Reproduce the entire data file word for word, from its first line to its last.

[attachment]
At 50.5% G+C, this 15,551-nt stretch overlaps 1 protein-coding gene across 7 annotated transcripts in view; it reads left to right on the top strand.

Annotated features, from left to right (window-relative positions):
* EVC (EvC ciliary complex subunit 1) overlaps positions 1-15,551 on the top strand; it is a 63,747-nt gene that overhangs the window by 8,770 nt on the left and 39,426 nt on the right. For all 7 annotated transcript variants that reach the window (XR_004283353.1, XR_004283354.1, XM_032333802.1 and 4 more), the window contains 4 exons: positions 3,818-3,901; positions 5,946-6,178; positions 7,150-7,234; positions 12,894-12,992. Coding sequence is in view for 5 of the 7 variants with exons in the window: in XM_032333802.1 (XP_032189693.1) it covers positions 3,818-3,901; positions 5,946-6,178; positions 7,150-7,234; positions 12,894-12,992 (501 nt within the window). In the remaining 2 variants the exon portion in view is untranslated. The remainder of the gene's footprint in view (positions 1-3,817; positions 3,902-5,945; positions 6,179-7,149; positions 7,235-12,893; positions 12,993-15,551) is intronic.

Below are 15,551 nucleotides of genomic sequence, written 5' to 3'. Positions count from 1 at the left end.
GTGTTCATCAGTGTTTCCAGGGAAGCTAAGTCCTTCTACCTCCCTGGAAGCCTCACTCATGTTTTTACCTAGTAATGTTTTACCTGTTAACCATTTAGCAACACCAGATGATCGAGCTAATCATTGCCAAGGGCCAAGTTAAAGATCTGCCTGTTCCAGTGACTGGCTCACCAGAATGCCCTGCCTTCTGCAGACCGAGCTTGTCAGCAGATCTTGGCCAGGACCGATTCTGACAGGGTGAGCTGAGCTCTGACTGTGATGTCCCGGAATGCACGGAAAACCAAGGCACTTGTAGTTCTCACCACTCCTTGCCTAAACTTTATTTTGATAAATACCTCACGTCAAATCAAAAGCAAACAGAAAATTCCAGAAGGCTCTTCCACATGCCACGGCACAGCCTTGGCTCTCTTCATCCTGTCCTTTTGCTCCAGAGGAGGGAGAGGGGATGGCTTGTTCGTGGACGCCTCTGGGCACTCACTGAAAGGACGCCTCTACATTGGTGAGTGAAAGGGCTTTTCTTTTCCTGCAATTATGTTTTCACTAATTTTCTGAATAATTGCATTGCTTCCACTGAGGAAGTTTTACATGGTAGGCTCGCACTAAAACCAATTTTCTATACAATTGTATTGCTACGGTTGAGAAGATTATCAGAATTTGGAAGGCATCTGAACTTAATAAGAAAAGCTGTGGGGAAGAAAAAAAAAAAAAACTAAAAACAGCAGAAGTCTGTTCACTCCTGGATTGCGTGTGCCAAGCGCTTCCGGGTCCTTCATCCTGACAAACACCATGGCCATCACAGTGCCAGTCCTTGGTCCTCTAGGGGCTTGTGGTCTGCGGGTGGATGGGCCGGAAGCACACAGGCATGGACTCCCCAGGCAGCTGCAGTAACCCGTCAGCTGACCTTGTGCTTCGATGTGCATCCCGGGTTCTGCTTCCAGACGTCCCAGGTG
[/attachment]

At 50.5% G+C, this 15,551-nt stretch overlaps 1 protein-coding gene across 7 annotated transcripts in view; it reads left to right on the top strand.

Annotated features, from left to right (window-relative positions):
* EVC (EvC ciliary complex subunit 1) overlaps positions 1-15,551 on the top strand; it is a 63,747-nt gene that overhangs the window by 8,770 nt on the left and 39,426 nt on the right. For all 7 annotated transcript variants that reach the window (XR_004283353.1, XR_004283354.1, XM_032333802.1 and 4 more), the window contains 4 exons: positions 3,818-3,901; positions 5,946-6,178; positions 7,150-7,234; positions 12,894-12,992. Coding sequence is in view for 5 of the 7 variants with exons in the window: in XM_032333802.1 (XP_032189693.1) it covers positions 3,818-3,901; positions 5,946-6,178; positions 7,150-7,234; positions 12,894-12,992 (501 nt within the window). In the remaining 2 variants the exon portion in view is untranslated. The remainder of the gene's footprint in view (positions 1-3,817; positions 3,902-5,945; positions 6,179-7,149; positions 7,235-12,893; positions 12,993-15,551) is intronic.

Below are 15,551 nucleotides of genomic sequence, written 5' to 3'. Positions count from 1 at the left end.
GTGTTCATCAGTGTTTCCAGGGAAGCTAAGTCCTTCTACCTCCCTGGAAGCCTCACTCATGTTTTTACCTAGTAATGTTTTACCTGTTAACCATTTAGCAACACCAGATGATCGAGCTAATCATTGCCAAGGGCCAAGTTAAAGATCTGCCTGTTCCAGTGACTGGCTCACCAGAATGCCCTGCCTTCTGCAGACCGAGCTTGTCAGCAGATCTTGGCCAGGACCGATTCTGACAGGGTGAGCTGAGCTCTGACTGTGATGTCCCGGAATGCACGGAAAACCAAGGCACTTGTAGTTCTCACCACTCCTTGCCTAAACTTTATTTTGATAAATACCTCACGTCAAATCAAAAGCAAACAGAAAATTCCAGAAGGCTCTTCCACATGCCACGGCACAGCCTTGGCTCTCTTCATCCTGTCCTTTTGCTCCAGAGGAGGGAGAGGGGATGGCTTGTTCGTGGACGCCTCTGGGCACTCACTGAAAGGACGCCTCTACATTGGTGAGTGAAAGGGCTTTTCTTTTCCTGCAATTATGTTTTCACTAATTTTCTGAATAATTGCATTGCTTCCACTGAGGAAGTTTTACATGGTAGGCTCGCACTAAAACCAATTTTCTATACAATTGTATTGCTACGGTTGAGAAGATTATCAGAATTTGGAAGGCATCTGAACTTAATAAGAAAAGCTGTGGGGAAGAAAAAAAAAAAAAACTAAAAACAGCAGAAGTCTGTTCACTCCTGGATTGCGTGTGCCAAGCGCTTCCGGGTCCTTCATCCTGACAAACACCATGGCCATCACAGTGCCAGTCCTTGGTCCTCTAGGGGCTTGTGGTCTGCGGGTGGATGGGCCGGAAGCACACAGGCATGGACTCCCCAGGCAGCTGCAGTAACCCGTCAGCTGACCTTGTGCTTCGATGTGCATCCCGGGTTCTGCTTCCAGACGTCCCAGGTG